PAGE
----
The UK Government must conduct a complete and radical overhaul of the current system of enforced removals from the UK, according to a new briefing and campaign launched today (7 July) by Amnesty International UK.
Private security companies, contracted by the UK Government, have reportedly used dangerous and improper control and restraint techniques. In the 2010 case of Jimmy Mubenga at least, these appear to have resulted in someone’s death.
One such technique was nick-named by contractors “Carpet Karaoke”, as it involved forcing an individual’s face down towards the carpet with such force that they were only able to scream inarticulately ‘like a bad karaoke singer’. It involves the seated detainee being handcuffed, with a tight seatbelt through the cuffs and their head pushed down between their legs. There is a serious risk of death by positional asphyxia when this technique is used.
Oliver Sprague, Arms, Security & Policing Programme Director at Amnesty International UK, said:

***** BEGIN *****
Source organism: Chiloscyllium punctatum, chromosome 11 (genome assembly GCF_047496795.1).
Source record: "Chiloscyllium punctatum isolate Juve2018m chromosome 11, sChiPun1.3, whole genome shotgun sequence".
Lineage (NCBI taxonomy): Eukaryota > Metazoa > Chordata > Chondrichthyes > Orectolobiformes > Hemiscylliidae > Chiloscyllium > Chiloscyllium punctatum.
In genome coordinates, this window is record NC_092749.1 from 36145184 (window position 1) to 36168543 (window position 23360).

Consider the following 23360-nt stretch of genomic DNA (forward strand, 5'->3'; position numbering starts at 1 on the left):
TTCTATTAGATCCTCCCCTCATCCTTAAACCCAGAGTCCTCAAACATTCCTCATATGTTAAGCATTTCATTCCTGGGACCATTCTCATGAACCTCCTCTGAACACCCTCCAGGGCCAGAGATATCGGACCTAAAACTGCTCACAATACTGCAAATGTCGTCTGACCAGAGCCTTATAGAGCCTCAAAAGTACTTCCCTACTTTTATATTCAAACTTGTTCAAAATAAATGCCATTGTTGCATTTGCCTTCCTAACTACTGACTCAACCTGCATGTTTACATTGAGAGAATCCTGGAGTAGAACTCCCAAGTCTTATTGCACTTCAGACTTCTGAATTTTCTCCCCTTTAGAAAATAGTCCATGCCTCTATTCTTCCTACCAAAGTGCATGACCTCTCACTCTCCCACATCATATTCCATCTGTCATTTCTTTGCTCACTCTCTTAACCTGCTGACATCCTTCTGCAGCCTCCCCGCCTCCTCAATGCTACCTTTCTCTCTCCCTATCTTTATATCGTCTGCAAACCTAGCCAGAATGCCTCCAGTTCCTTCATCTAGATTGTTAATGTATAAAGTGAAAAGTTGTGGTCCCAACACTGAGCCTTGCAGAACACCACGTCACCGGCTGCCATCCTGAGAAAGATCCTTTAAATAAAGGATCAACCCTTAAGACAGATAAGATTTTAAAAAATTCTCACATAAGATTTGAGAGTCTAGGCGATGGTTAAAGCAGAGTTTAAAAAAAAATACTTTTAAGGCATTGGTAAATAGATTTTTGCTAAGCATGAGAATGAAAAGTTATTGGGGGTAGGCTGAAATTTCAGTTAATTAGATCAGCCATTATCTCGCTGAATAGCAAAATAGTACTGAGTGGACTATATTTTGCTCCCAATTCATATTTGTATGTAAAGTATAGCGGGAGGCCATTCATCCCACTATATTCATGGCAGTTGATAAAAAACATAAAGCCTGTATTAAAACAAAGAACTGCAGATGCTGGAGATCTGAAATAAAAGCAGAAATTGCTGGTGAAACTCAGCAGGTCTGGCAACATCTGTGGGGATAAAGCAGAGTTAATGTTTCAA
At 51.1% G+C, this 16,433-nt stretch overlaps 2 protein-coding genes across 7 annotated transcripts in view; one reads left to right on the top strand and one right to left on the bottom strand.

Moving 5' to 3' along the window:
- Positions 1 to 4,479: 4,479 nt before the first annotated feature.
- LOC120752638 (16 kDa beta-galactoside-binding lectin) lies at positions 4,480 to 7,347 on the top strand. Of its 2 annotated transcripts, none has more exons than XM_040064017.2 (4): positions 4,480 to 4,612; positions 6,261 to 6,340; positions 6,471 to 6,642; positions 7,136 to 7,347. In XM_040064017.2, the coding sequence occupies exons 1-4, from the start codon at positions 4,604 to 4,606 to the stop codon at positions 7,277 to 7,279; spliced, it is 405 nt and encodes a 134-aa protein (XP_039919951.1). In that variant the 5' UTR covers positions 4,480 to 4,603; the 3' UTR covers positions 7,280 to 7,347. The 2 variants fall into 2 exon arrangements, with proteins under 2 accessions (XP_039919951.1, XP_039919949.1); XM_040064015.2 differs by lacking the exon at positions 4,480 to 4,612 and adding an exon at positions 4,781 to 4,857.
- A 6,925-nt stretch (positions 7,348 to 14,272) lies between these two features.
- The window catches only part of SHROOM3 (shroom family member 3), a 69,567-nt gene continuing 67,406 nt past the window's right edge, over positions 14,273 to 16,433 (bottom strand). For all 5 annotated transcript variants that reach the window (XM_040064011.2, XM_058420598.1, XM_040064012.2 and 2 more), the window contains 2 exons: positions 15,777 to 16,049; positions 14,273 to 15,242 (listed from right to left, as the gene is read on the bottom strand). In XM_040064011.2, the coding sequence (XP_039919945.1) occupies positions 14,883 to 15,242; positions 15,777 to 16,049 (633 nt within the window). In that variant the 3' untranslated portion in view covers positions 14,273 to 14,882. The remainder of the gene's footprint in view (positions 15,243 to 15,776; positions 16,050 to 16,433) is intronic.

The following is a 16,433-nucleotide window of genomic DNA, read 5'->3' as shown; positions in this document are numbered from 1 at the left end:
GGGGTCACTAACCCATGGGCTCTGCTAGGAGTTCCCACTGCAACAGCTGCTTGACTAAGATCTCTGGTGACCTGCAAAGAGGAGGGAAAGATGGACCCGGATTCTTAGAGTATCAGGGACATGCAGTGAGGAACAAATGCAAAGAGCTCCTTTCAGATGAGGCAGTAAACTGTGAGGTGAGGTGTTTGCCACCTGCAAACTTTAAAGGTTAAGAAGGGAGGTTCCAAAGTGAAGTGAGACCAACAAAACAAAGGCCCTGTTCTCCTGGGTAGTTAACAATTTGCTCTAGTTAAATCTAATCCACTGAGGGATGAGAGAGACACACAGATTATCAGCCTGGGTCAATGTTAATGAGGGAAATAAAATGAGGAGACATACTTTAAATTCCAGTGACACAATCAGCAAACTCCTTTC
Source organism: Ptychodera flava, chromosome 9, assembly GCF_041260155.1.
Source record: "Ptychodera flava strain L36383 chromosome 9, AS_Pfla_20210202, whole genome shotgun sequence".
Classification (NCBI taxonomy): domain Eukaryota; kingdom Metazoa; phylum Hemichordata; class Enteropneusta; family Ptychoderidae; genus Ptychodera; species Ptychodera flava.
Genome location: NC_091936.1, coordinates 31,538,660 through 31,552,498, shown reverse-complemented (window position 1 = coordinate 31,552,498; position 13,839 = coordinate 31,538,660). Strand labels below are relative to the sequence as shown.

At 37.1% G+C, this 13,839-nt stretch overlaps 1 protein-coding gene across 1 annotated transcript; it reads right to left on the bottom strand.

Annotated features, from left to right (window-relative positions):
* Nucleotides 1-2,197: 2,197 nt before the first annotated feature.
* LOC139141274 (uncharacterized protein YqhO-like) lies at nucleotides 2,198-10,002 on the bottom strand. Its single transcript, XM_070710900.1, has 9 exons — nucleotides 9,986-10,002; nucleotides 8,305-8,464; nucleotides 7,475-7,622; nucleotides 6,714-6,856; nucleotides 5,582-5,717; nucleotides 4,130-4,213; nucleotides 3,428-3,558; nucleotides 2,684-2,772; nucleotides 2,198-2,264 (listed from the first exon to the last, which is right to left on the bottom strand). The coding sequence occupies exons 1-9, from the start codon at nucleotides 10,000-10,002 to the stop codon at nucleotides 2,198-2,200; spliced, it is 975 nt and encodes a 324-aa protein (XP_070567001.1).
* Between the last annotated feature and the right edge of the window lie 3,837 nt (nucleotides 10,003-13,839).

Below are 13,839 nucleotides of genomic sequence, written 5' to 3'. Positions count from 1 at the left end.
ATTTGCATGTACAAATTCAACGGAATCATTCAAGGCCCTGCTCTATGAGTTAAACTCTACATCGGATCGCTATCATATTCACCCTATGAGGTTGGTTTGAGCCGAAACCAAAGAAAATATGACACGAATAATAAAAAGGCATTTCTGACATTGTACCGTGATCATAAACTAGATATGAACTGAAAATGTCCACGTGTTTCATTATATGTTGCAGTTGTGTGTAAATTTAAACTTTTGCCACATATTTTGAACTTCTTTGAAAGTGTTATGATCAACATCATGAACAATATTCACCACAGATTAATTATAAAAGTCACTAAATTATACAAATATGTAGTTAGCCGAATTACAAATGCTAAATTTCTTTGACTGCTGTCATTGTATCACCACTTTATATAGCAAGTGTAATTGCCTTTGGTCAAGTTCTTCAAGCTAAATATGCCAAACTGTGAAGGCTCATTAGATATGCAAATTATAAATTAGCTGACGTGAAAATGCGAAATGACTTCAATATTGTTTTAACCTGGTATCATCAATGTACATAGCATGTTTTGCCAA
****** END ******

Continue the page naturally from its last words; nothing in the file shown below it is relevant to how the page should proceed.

“Ill-trained and unaccountable staff should not be carrying out enforced removals and it is little wonder there are so many reports of improper treatment. The death of Jimmy Mubenga was a tragedy waiting to happen.
The new campaign, backed by Jimmy Mubenga’s widow Adrienne Makenda Kambana, urges people to go to www.amnesty.org.uk/removal and take action by writing to Home Secretary Theresa May, urging independent monitoring of all enforced removals and improved training for removals staff.
Adrienne Makenda Kambana, widow of Jimmy Mubenga, said:
“If someone had been monitoring how Jimmy was being treated on that flight, I’m sure he’d still be alive today. The other passengers said he was crying out for help.
“I hope people will support Amnesty’s campaign. The system must change to stop this happening again. No-one should have to go through what me and my family have suffered, and no-one should be treated like my husband was that night in October.”
Read the full article and download the report from Amnesty International
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